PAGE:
What Microsoft alleged, when it became clear that the data on the discs was worth precisely nothing without a license key, as evidenced by its own free distribution thereof, was that the discs Lundgren was selling were intended to short circuit its official refurbishment program.

That’s the official registered refurbisher program where a company might buy old laptops, wipe them, and contact Microsoft saying “Hey, give us 12 Windows 7 Home licenses,” which are then provided for a deep discount — $20-40 each, down from the full retail price of hundreds. It encourages reuse of perfectly good hardware and keeps costs down, both of which are solid goals.

Every disc Lundgren sold to refurbishers, Microsoft argued, caused $20-40 (times .75, the profit ratio) of lost OS sales because it would be used in place of the official licensing process. This was the basis for the $700,000 figure used in part to determine the severity of his crime.

There are several things wrong with this statement, so I’m putting them in bullet points.

  • Lundgren was not necessarily selling these discs to refurbishers for use in refurbishing computers — the discs would be perfectly useful to any Dell owner who walked in and wanted a recovery disc for their own purposes. The government case rests on an assumption that was not demonstrated by any testimony or evidence.
  • The discs are not what Microsoft charges for. As already established, the disc and the data on it are provided for free. Anyone could download a copy and make their own, including refurbishers. Microsoft charges for a license to activate the software on the disc. The discs themselves are just an easy way to move data around. There’s no reason why refurbishers would not buy discs from Lundgren and order licenses from Microsoft.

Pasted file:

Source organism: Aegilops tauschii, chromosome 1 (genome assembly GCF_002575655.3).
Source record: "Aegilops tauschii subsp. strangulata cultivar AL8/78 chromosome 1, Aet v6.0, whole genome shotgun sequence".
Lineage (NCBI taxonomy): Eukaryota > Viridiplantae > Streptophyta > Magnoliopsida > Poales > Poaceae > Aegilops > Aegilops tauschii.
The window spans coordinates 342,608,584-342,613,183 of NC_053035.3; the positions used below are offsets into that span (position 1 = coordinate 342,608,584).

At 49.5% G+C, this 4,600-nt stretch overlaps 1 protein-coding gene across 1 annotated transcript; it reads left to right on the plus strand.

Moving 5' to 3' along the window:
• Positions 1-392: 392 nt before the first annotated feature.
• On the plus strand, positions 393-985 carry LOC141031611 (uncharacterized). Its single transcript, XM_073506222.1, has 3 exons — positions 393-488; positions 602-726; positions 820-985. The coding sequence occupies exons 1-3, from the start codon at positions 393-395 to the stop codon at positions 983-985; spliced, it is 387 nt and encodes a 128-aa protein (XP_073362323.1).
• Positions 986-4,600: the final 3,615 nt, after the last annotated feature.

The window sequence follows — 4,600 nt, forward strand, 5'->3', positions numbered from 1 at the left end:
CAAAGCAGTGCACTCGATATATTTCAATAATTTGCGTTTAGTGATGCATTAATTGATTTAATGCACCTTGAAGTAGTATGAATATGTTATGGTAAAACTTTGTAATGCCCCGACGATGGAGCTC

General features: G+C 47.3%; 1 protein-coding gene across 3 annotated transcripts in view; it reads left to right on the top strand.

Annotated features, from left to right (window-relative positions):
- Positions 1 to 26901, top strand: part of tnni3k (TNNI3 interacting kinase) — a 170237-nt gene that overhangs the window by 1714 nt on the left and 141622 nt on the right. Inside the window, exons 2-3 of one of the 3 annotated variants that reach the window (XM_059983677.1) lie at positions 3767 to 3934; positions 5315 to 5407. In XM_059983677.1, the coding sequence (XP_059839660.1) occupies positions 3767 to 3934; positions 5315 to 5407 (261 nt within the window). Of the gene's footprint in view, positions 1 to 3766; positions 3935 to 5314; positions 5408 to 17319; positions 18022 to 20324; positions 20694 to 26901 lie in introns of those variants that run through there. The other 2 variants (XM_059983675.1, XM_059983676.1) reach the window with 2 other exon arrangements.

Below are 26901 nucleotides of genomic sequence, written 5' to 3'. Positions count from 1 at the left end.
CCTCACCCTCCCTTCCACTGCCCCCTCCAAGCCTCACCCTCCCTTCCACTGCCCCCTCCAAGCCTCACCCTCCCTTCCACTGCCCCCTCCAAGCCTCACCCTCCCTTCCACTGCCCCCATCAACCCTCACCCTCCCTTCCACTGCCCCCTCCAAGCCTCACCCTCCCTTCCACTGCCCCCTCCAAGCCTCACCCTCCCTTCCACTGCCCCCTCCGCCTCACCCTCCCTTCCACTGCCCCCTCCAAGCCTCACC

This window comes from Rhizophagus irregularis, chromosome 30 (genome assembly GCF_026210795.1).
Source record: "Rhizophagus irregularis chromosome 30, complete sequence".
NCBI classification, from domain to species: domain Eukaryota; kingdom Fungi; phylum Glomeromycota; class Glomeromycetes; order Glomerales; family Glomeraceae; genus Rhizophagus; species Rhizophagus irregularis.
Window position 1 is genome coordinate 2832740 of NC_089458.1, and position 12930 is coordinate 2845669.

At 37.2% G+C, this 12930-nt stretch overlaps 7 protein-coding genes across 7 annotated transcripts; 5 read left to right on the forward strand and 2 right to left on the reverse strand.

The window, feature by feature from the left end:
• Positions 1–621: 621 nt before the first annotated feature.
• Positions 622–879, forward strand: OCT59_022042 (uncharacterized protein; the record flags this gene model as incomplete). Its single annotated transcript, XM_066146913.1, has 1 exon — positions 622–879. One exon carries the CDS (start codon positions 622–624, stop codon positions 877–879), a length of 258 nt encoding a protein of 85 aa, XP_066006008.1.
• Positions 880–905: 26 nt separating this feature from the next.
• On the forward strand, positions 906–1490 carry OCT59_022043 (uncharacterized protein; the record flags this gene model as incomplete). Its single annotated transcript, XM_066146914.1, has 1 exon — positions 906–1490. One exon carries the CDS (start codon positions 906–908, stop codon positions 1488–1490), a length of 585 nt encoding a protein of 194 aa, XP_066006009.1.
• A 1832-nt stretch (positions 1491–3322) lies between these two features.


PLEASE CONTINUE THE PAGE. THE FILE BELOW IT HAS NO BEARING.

• Dell computers (and most computers from dealers) come with a Certificate of Authenticity with a corresponding Windows product key. So if intentions are to be considered, fundamentally these discs were intended for sale to and use by authorized, licensed users of the OS.
  • Furthermore, since many computers come with COAs, if the refurbishers decide to skip getting a new license use a given computer’s COA, that is not the fault of Lundgren, and could easily be accomplished with the free software Microsoft itself provides.
  • That process — using the COA instead of buying a new license — is not permitted by Microsoft and is murky copyright-wise. But in this case the defendants say it was admitted by U.S. prosecutors that the COA “belongs” to the hardware, not the first buyer. The alternative is that, for example, if I sold a computer to a friend with Windows installed, he would be required to buy a new copy of Windows to install over the first, which is absurd.
  • Naturally no actual damage was actually done. The damage is entirely theoretical and incorrect at that. A copy of Windows cannot be sold because it is freely provided; only a license key can be sold, and those sales are what Microsoft alleges were affected — but Lundgren neither had nor sold any license keys.

In fact an expert witness, Glenn Weadock, who had previously been involved in a 2001 government antitrust case against Microsoft, appeared in court to argue these very points.

Weadock was asked what the value of the discs is without a license or COA. “Zero or near zero,” he said. The value is a “convenience factor,” he said, in that someone can use a pre-made disc instead of burning their own or having the manufacturer provide it.

Real damage

This fact, a difference between selling a license that activates a piece of software and provides its real value, and the distribution of the software itself — again, provided for free to any asker — was completely ignored by the courts.